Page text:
Summary of the EU Proposal

Some of the key elements of the EU Proposal concerning FRAND rate determination are the following:

1 – Art. 21 would require SEP owners to register their European SEPs with a new “competence centre” (the “Centre”) established within the EUIPO; SEPs must be registered in order to be enforced in European courts (including the new Unified Patent Court (“UPC”));

2 – Arts. 17-18 would permit participants in standards-development organizations (SDOs) to collectively negotiate the aggregate (“top-down”) royalty burden for a particular standard, which would then be published by the Centre – an approach that would significantly improve the transparency and predictability of FRAND licensing negotiations (see here);

3 – Art. 36 would require SEP holders and implementers of FRAND-encumbered standards to request a FRAND rate determination by the Centre prior to initiating litigation over SEPs in a European court;

4 – Art. 40-41 establishes procedures for selecting the “conciliators” who would make the FRAND determination, including the proposal of five qualified candidates by the Centre, from which the parties would select two (though the means by which that selection would be made is not specified);

5 – Art. 60 provides that the determination of the conciliators will be confidential to the parties (a serious mistake, in my view, given the need for greater transparency in this area, as discussed here and here);

6 – Art. 58(4) provides that no European court or the UPC may rule on a case involving a European SEP unless it is notified of the resolution of this rate setting procedure.  While the Centre’s rate determination is not binding on a court, and there is no stated procedure for introducing the FRAND determination in a judicial proceeding, one would hope that the Centre’s determination will be used as evidence in most European judicial proceedings concerning the affected SEPs.

Comparison to the Proposed U.S. Standards Essential Royalty Act (SERA)

As noted in the introduction, concerns over foreign (particularly Chinese) ASIs and judicial determinations of global FRAND rates have also motivated federal legislators in the U.S. to propose a variety of measures designed to reduce the impact of these foreign proceedings on U.S. patents.  In 2022, two such bills were floated within the Senate Judiciary Committee: the Defending American Courts Act (DACA) (discussed here and here) and the Standard Essential Royalty Act (SERA) (discussed here and here). SERA would establish a U.S. judicial tribunal for the determination of FRAND rates applicable to U.S. FRAND-encumbered patents, notwithstanding the findings of any foreign court.  The recent EU Proposal shares some characteristics with SERA, but also has notable differences.  The Table below summarizes some of the areas of commonality and divergence between the U.S. and EU proposals.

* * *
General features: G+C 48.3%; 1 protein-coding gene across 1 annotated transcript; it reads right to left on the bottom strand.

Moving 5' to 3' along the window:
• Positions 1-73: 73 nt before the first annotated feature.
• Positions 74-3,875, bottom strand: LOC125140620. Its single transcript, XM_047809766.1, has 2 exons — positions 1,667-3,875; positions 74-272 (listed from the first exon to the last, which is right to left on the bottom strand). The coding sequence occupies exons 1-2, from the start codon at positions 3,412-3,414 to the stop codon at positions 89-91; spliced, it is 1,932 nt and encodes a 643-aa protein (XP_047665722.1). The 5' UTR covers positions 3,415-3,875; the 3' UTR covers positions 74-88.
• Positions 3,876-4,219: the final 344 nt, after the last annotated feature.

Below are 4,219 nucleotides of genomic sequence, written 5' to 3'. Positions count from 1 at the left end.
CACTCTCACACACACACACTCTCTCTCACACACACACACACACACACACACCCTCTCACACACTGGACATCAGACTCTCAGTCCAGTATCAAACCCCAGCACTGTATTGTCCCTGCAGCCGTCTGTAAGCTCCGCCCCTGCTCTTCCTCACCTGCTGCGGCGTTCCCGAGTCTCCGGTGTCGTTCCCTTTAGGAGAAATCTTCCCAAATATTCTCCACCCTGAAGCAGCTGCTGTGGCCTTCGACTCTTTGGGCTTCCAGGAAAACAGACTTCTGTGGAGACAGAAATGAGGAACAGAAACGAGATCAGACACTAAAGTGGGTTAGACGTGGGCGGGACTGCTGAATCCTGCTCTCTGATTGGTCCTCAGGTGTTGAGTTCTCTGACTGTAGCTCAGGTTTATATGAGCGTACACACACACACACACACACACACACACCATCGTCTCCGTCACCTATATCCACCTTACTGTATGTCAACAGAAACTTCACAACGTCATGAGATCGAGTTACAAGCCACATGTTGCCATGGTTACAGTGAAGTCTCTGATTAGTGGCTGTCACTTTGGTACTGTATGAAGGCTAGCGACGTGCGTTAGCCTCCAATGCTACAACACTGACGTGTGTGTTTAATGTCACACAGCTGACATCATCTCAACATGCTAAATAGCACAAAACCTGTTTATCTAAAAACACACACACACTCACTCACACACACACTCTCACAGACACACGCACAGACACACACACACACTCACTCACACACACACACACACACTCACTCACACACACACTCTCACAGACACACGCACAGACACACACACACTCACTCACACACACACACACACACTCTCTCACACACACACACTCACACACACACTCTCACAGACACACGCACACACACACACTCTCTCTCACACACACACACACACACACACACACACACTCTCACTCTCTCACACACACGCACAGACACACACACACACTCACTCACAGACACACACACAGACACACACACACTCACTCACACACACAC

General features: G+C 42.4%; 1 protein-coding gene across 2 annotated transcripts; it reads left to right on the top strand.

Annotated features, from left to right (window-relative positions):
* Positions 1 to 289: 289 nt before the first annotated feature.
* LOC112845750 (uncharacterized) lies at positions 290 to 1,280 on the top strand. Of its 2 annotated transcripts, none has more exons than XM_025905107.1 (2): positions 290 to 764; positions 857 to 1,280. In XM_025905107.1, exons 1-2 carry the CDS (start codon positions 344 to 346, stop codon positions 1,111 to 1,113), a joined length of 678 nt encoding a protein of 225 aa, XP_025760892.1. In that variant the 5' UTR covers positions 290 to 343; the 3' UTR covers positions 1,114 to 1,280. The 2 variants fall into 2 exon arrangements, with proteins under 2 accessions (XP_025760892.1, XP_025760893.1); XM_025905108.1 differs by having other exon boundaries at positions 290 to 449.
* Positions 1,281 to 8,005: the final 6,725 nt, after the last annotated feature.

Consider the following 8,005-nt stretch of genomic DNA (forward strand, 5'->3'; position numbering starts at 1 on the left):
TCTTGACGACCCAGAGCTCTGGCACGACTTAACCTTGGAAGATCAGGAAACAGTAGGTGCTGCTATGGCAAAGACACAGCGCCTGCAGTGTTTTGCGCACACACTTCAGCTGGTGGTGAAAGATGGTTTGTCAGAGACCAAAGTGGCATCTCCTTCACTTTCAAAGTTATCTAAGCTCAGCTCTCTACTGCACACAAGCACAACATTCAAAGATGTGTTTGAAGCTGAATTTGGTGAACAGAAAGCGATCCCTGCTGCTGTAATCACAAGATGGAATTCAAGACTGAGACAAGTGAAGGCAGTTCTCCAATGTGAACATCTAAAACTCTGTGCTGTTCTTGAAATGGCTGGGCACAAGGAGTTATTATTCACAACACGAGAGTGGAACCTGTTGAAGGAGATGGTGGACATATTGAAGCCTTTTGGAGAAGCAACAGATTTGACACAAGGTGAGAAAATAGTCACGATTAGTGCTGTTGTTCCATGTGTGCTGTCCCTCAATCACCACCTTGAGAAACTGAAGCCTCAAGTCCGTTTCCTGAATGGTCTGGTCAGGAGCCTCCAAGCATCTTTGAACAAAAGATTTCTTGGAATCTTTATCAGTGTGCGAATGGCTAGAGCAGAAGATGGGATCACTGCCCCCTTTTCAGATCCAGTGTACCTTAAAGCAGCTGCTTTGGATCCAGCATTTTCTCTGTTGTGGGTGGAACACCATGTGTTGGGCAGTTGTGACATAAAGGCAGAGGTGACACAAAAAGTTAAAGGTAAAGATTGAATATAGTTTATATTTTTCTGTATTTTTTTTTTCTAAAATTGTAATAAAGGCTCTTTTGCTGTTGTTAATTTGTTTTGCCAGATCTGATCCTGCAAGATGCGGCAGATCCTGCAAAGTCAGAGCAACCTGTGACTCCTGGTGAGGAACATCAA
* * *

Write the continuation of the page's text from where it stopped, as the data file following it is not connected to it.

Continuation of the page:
Table 1

Comparison of Recent U.S. and EU FRAND Tribunal Proposals

Proposed U.S. Standard Essential Royalty Act (SERA) (June 2022) Proposed EU SEP Regulation (Mar. 2023)
Tribunal A new federal court EUIPO, an EU administrative agency
Authorization of collective negotiation of aggregate royalty burden No Yes
Binding effect Binding in U.S. Non-binding
Effect on foreign FRAND determinations Overrides foreign FRAND determinations for U.S. patents None
Confidentiality of decision No Yes
Creation of SEP registry No Yes
Essentiality testing Possibly, though not required Yes


Assessing the EU Proposal

The EU Proposal will likely improve some aspects of global FRAND litigation. For example, it could diminish the force of “global” FRAND rate determinations by non-EU courts in countries like China and the UK, create a more authoritative SEP database than that maintained by the notoriously hands-off SDOs, and eliminate some of the current concern over collective negotiation of aggregate royalty burdens for particular standards.